Forward the Foundation Chapter 6

Forward the Foundation Chapter 6

15

Cleon was no longer quite the handsome young monarch that his holographs portrayed. Perhaps he still was-in the holographs-but his mirror told a different story. His most recent birthday had been celebrated with the usual pomp and ritual, but it was his fortieth just the same.

The Emperor could find nothing wrong with being forty. His health was perfect. He had gained a little weight but not much. His face would perhaps look older, if it were not for the microadjustments that were made periodically and that gave him a slightly enameled look.

He had been on the throne for eighteen years-already one of the longer reigns of the century-and he felt there was nothing that might necessarily keep him from reigning another forty years and perhaps having the longest reign in Imperial history as a result.

Cleon looked at the mirror again and thought he looked a bit better if he did not actualize the third dimension.

Now take Demerzel-faithful, reliable, necessary, unbearable Demerzel. No change in him. He maintained his appearance and, as far as Cleon knew, there had been no microadjustments, either. Of course, Demerzel was so close-mouthed about everything. And he had never been young. There had been no young look about him when he first served Cleon’s father and Cleon had been the boyish Prince Imperial. And there was no young look about him now. Was it better to have looked old at the start and to avoid change afterward?

Change!

It reminded him that he had called Demerzel in for a purpose and not just so that he might stand there while the Emperor ruminated. Demerzel would take too much Imperial rumination as a sign of old age.

“Demerzel,” he said.

“Sire?”

“This fellow Joranum. I tire of hearing of him.”

“There is no reason you should hear of him, Sire. He is one of those phenomena that are thrown to the surface of the news for a while and then disappears.”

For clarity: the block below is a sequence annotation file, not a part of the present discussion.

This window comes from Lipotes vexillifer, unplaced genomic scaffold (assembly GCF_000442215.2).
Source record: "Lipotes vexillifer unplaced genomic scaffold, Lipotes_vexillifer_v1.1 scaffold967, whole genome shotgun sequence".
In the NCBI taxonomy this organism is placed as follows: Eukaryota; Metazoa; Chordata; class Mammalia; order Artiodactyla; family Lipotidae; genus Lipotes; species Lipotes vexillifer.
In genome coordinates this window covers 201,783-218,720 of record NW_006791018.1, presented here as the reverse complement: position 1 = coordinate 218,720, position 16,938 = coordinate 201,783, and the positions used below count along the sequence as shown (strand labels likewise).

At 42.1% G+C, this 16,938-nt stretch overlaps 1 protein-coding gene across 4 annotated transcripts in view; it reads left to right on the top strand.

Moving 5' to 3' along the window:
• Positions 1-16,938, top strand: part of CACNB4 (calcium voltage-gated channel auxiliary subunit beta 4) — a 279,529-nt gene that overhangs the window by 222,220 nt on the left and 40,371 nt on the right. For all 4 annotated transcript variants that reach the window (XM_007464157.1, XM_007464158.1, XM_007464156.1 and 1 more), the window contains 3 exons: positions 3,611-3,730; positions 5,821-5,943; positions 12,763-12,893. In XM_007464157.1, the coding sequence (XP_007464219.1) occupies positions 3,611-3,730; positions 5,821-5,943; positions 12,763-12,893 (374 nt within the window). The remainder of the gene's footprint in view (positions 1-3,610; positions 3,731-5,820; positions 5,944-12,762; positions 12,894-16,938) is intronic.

“But he doesn’t disappear.”

“Sometimes it takes a while, Sire.”

“What do you think of him, Demerzel?”

“He is dangerous but has a certain popularity. It is the popularity that increases the danger.”

“If you find him dangerous and if I find him annoying, why must we wait? Can’t he simply be imprisoned or executed or something?”

“The political situation on Trantor, Sire, is delicate-“

“It is always delicate. When have you told me that it is anything but delicate?”

“We live in delicate times, Sire. It would be useless to move strongly against him if that would but exacerbate the danger.”

“I don’t like it. I may not be widely read-an Emperor doesn’t have the time to be widely read-but I know my Imperial history, at any rate. There have been a number of cases of these populists, as they are called, that have seized power in the last couple of centuries. In every case, they reduced the reigning Emperor to a mere figurehead. I do not wish to be a figurehead, Demerzel.”

“It is unthinkable that you would be, Sire.”

“It won’t be unthinkable if you do nothing.”

“I am attempting to take measures, Sire, but cautious ones.”

“There’s one fellow, at least, who isn’t cautious. A month or so ago, a University professor-a professor-stopped a potential Joranumite riot single-handedly. He stepped right in and put a stop to it.”

“So he did, Sire. How did you come to hear of it?”

“Because he is a certain professor in whom I am interested. How is it that you didn’t speak to me of this?”